But the sensation necessarily diminishes with each bite (I've now eaten away almost the entire surface, leaving a pocked berry minefield instead of the a placid fruit pectin sea that greeted me). Disregarding the hour (it isn't too late out East yet), I call Chris, as I must for any transcendent food experience. This is not quite the level of the vegan gelateria that six or so roommates and crashing guests (Annaliese from high school in from Cleveland; a college friend of Gina's; housemates) trooped up Shattuck for on Monday night, when, at 10:30 PM, having just bit into a strawberry-and-hazelnut gelato cone, I would have disregarded any time zone in the world to convey the pure Italy on my tongue -- again, and dairy-free! Only in Berkeley.

The lingonberries have now lasted through several pieces of toast with vegan, non-GMO, non-partially-hydrogenated margarine (thankfully not only in Berkeley, EarthBalance is a nationwide brand!), reminding me that I can have butter and toast and jam like I'm five, except with very grown-up jam, and through the assembly of my new nightstand. Would that I could have kept the black bedside table I found in the hallway of the townhouse/apartment building in DC -- one drawer; a runged shelf near to the ground; ample surface area -- but, like so many things, the shipping just didn't make sense. Woe. It was one of the few pieces of furniture I, blissful in my ignorance of just how much stuff actually had to move how quickly, left up until the bitter end: Colin and I downed take-out Chinese on it, balancing be-pagodaed cartons on the papaya placemat on it, as well as one piece of stemware for Jaime's going-away champagne (he belligerently drank from the bottle), with the added clutter of my iBook, then being used to click around maps of my new home-to-be. My keys and important papers stayed in the drawer; I didn't empty it out until the last possible minute.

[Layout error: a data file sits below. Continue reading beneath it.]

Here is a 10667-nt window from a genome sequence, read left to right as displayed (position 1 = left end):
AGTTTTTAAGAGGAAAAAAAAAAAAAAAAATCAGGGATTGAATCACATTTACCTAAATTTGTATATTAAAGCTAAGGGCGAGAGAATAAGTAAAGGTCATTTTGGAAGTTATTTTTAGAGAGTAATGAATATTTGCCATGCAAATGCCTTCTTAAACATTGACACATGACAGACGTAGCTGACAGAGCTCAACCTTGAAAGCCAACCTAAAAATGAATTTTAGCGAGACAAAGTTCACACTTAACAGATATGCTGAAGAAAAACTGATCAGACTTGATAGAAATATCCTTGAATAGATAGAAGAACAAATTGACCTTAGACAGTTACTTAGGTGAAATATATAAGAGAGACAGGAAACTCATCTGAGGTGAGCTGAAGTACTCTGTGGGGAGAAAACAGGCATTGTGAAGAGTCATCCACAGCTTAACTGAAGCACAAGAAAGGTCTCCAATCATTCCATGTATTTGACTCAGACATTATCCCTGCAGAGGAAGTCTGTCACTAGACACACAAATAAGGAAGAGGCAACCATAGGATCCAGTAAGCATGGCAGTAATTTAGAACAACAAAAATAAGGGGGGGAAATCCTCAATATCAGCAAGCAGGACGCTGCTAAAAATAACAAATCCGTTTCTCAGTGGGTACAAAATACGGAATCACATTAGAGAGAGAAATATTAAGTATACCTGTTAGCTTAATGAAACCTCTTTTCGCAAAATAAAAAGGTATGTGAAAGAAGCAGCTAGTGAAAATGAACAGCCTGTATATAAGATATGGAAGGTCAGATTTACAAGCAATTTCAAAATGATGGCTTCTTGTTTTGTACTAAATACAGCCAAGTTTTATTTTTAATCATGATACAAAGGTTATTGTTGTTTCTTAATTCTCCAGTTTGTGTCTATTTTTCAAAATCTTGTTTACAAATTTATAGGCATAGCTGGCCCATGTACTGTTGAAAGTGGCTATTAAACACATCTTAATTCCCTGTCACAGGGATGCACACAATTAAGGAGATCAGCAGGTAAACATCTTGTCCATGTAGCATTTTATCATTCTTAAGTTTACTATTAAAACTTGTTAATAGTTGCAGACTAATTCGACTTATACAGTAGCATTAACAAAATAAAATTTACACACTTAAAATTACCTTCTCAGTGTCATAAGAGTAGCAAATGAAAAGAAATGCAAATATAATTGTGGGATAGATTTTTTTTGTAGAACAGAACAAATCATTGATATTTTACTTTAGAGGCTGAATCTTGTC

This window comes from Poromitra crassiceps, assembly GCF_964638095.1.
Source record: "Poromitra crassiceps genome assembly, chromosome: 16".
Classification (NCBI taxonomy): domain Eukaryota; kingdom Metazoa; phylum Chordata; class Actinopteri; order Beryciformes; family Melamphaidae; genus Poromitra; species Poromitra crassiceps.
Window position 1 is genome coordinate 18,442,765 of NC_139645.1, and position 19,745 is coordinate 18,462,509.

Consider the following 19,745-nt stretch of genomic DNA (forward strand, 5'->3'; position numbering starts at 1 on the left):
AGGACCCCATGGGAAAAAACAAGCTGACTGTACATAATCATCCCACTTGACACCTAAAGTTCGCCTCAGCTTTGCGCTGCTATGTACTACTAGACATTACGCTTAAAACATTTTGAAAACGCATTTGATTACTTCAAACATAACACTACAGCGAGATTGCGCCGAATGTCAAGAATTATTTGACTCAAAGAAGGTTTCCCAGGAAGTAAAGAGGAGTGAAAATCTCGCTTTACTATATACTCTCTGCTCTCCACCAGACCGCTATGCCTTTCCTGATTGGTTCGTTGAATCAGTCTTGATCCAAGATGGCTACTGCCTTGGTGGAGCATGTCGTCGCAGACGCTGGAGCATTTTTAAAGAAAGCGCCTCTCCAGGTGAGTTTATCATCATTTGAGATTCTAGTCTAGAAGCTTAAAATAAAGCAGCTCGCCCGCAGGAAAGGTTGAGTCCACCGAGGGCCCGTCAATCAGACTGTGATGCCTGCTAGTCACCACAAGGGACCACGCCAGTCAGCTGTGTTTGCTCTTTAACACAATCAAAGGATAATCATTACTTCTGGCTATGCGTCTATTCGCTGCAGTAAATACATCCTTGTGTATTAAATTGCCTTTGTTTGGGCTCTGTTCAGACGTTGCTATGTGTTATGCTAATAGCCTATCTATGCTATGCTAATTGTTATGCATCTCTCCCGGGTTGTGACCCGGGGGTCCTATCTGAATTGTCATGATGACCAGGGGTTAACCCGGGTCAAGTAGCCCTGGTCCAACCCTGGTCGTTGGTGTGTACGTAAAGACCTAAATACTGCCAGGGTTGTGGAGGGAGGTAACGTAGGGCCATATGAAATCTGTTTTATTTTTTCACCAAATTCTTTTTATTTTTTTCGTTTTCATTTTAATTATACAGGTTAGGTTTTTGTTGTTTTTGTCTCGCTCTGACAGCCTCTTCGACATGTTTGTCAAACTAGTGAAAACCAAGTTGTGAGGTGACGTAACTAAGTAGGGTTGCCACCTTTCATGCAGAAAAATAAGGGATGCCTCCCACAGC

Now, again I have a surface for my new lamp, picture of my mother, alarm clocks, odds & ends. Under it, a shelf for a basket-drawer; under that, places for the million books I always end up reading at once (currently: Persepolis 2; A Suitable Boy; Le Petit Prince; Calvino's Cosmicomics -- though the last two might have to wait a week and change, for the arrival of a specific someone to read them to me). I managed to get out with under what I think I've ever spent at a first visit to a new IKEA, purchase no new teacups, and have filled most of my needs. The lingonberry jam is perhaps frivolous. But for pocket change (even for this unemployed, eating-avocados-on-the-porch-swing girl), and for preiselbeeren, why should I resist?

Sun Mar 27 18:35:38 PST 2005